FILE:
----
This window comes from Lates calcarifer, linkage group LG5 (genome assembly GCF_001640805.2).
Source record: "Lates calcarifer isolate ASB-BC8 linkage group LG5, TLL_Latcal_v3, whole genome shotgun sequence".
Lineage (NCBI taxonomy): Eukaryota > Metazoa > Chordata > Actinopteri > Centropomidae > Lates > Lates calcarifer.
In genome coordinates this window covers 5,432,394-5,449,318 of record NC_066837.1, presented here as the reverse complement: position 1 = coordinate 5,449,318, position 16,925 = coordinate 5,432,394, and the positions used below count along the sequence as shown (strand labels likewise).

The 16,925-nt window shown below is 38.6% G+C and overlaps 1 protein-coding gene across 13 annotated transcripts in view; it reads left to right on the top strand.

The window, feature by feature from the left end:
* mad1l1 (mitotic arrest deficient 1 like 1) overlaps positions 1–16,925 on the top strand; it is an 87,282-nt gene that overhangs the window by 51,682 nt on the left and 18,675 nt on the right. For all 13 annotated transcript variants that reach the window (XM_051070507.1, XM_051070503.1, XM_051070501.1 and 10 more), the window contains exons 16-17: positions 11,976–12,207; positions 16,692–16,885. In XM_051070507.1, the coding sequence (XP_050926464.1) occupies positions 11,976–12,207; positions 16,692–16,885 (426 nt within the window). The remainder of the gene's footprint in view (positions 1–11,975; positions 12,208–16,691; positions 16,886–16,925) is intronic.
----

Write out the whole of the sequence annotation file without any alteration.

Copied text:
This window comes from Lates calcarifer, linkage group LG5 (genome assembly GCF_001640805.2).
Source record: "Lates calcarifer isolate ASB-BC8 linkage group LG5, TLL_Latcal_v3, whole genome shotgun sequence".
Lineage (NCBI taxonomy): Eukaryota > Metazoa > Chordata > Actinopteri > Centropomidae > Lates > Lates calcarifer.
In genome coordinates this window covers 5,432,394-5,449,318 of record NC_066837.1, presented here as the reverse complement: position 1 = coordinate 5,449,318, position 16,925 = coordinate 5,432,394, and the positions used below count along the sequence as shown (strand labels likewise).

The 16,925-nt window shown below is 38.6% G+C and overlaps 1 protein-coding gene across 13 annotated transcripts in view; it reads left to right on the top strand.

The window, feature by feature from the left end:
* mad1l1 (mitotic arrest deficient 1 like 1) overlaps positions 1–16,925 on the top strand; it is an 87,282-nt gene that overhangs the window by 51,682 nt on the left and 18,675 nt on the right. For all 13 annotated transcript variants that reach the window (XM_051070507.1, XM_051070503.1, XM_051070501.1 and 10 more), the window contains exons 16-17: positions 11,976–12,207; positions 16,692–16,885. In XM_051070507.1, the coding sequence (XP_050926464.1) occupies positions 11,976–12,207; positions 16,692–16,885 (426 nt within the window). The remainder of the gene's footprint in view (positions 1–11,975; positions 12,208–16,691; positions 16,886–16,925) is intronic.